Interesting and sobering read. Afghanistan really is a hell hole - it's been bread into the psyche of the region.
Diplomat held captive questions Afghan mission TheStar.com - Canada - Diplomat held captive questions Afghan mission
In an interview aired last night, Canadian diplomat Robert Fowler describes being threatened with a machine gun during his capture in Niger.
September 09, 2009
ottawa bureau chief
OTTAWAA career Canadian diplomat held captive for four months by Al Qaeda kidnappers says the ordeal has deepened his doubts about the success of the Afghanistan mission.
"I just don't think in the West that we are prepared to invest the blood or the treasure to get this done," Robert Fowler said in an interview with CBC News tonight.
"It's not just commitment and the wasting of our youth and the enormous, enormous cost in difficult financial times, it's to get it done we will have to do some unpleasant things. . . .this is not a nice war," he said.
Fowler says he wonders whether the dollars and lives invested in tackling Afghanistan's "complex misery" would be better spent elsewhere.
"I can show you a lot of places in this world where you can put girls in schools without killing people," he said.
"We don't have nearly enough money and energy to deal with a tiny proportion of that misery. And therefore it strikes me as rather extreme that one goes out and looks for particularly complex misery to fix," he said.
"There's lots of things to fix that can be done more efficiently and probably more effectively," Fowler said.
While Afghanistan is a "noble objective," Fowler notes that others "tried it before" and warns the mission is as complex and challenging as can be imagined.
It's a blunt assessment from a career diplomat who was taken hostage in Niger by an Al Qaeda branch last December as he served as a special United Nations envoy. Also snatched was his aide, Louis Guay, a Canadian diplomat.
In the CBC interview, Fowler recounted what he called the most emotional moment of his kidnap ordeal a phone call home.
It just past the mid-way point in his 130-day captivity when his kidnappers announced out of the blue that he could call his wife, Mary.
"I wasn't at all sure we would ever come out of this at all and I wanted to say goodbye, I wanted to say the things that were important," Fowler said.
But for a few anxious minutes, it looked like it would be to no avail as Fowler dialled his home in Ottawa and got his own answering machine.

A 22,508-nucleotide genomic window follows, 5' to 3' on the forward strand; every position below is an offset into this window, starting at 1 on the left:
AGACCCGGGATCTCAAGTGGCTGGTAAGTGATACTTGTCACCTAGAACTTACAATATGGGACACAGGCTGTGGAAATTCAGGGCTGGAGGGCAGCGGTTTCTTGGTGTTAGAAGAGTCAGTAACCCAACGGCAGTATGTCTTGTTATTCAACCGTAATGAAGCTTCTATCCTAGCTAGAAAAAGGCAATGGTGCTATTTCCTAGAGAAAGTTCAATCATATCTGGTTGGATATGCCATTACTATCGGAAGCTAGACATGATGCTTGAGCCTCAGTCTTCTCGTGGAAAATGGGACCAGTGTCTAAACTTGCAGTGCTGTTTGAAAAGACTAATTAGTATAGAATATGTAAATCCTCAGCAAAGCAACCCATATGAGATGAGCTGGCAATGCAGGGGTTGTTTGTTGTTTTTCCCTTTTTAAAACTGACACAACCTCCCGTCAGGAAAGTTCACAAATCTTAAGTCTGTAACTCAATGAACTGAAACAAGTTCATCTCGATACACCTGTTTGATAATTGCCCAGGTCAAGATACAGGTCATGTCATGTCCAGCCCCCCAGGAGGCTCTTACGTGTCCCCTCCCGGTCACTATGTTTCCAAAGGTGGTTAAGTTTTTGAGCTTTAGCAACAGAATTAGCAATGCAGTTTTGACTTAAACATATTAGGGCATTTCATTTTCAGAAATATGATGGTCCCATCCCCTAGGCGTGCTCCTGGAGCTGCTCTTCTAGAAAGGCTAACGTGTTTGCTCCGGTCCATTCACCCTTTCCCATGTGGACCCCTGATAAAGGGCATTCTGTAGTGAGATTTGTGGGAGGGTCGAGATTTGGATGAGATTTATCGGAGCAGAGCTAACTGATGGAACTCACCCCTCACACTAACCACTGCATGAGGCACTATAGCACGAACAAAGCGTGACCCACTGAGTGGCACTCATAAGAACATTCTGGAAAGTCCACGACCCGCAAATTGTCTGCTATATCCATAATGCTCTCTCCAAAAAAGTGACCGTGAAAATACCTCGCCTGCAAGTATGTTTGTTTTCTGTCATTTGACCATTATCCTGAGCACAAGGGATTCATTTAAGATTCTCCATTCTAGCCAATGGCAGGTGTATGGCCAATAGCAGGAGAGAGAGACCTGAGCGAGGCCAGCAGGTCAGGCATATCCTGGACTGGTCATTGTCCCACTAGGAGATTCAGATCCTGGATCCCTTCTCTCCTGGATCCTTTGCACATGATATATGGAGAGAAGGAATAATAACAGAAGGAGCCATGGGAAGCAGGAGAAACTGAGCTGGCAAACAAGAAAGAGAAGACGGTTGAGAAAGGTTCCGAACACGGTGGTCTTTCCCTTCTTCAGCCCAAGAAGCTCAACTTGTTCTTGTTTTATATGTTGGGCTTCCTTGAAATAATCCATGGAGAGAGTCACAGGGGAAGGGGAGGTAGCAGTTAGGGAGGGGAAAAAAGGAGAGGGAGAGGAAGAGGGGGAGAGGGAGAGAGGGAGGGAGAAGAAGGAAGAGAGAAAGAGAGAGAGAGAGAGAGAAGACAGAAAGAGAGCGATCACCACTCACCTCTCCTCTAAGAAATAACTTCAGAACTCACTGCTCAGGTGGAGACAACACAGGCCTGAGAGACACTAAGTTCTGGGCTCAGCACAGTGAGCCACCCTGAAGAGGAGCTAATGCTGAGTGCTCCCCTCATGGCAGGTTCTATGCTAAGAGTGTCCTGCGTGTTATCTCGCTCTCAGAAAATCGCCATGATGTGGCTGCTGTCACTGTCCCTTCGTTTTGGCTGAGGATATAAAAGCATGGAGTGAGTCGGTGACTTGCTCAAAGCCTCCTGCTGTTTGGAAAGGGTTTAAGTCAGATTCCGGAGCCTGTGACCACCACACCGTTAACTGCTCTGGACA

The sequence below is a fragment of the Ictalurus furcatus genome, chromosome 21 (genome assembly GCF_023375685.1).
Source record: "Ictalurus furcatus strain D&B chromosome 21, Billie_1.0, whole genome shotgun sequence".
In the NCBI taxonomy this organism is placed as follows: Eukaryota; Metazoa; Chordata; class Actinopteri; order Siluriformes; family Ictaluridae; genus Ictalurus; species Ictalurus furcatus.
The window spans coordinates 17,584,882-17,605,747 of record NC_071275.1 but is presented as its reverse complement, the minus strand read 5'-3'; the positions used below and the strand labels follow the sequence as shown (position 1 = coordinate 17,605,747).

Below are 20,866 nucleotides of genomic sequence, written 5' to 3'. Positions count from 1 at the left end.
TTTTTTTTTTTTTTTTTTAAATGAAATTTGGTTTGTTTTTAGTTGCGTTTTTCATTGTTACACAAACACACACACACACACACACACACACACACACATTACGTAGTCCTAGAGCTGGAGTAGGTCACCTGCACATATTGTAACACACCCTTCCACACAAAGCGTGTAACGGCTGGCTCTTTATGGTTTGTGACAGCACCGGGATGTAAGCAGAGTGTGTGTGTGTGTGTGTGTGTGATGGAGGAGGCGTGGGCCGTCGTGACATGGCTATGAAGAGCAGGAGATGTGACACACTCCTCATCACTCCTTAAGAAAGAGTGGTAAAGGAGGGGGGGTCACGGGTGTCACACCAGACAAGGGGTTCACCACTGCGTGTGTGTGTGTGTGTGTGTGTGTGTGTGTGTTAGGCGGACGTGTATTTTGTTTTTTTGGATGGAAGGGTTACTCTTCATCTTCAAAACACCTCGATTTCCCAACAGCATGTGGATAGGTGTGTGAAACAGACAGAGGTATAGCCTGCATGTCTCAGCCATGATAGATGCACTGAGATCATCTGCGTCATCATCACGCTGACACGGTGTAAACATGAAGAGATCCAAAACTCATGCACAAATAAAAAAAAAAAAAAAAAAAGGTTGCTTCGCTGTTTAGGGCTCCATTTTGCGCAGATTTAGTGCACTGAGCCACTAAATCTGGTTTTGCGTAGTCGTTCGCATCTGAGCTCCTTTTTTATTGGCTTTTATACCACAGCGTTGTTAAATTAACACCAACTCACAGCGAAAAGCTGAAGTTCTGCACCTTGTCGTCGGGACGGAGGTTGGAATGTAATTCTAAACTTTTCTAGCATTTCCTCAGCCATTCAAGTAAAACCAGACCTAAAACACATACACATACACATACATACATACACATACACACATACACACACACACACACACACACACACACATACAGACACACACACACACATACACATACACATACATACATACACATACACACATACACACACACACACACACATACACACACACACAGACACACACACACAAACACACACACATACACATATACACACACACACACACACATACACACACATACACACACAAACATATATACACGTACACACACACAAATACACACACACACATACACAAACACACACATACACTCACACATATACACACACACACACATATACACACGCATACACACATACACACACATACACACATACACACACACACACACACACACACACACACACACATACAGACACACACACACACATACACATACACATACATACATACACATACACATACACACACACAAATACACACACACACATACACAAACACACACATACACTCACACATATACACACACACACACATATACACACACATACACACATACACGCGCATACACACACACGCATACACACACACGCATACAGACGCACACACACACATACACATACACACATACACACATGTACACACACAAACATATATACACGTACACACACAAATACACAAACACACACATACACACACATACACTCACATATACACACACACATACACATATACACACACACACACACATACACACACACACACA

"There was no answer with my miserable voice saying, 'leave a message'," Fowler said.
"I did leave a message actually. Then I called Mary's cellphone and I saw in my mind her rummaging through her pit of despair trying to find the damn cellphone and I knew she wouldn't before I got her message saying leave a message," Fowler recalled.
The kidnappers had driven him 19 hours "to the biggest damn sand dune you have ever seen" on the Algerian border where they could get a cellphone signal. The kidnappers didn't use their satellite phone for fear it could be traced.
Fowler finally made contact, but not before the cellphone ran out of power and then, after being recharged, ran out of airtime credits.
"I get Mary and I say what I have to say . . . and then I was getting into the goodbyes and she gave me hell. She said what do you mean goodbye? You're coming home. We've got lots of things to do. Don't give up, don't be silly, he recalled.
"It was great her straightening me out," Fowler said.
In the second of his two-part interview that aired tonight on The National, Fowler says he never lost hope but admitted he was not confident the ordeal would "work out well.
"I never gave up but there were deeply depressing moments," he said.
The career diplomat said he doesn't know why he was freed by his captors but added, "I didn't get out because I was a nice guy. They are not in the business of humanitarian gestures.
"They got something. I don't know from whom or how. Prime Minister Harper has said very clearly that Canada paid no ransom. I have absolutely no reason to believe he was misstating the fact," he said.
Fowler says he lived on a diet of rice and pasta. Sheep and goat was sometimes added to the mix and at one point, a camel that provided food for 17 days.
"They'd immediately dry it and hang strips on the trees and in that climate it would dry instantly," Fowler said.
"It was actually pretty good. Mind you, any meat was pretty good. We knew that we desperately needed protein and we just weren't getting it," he said.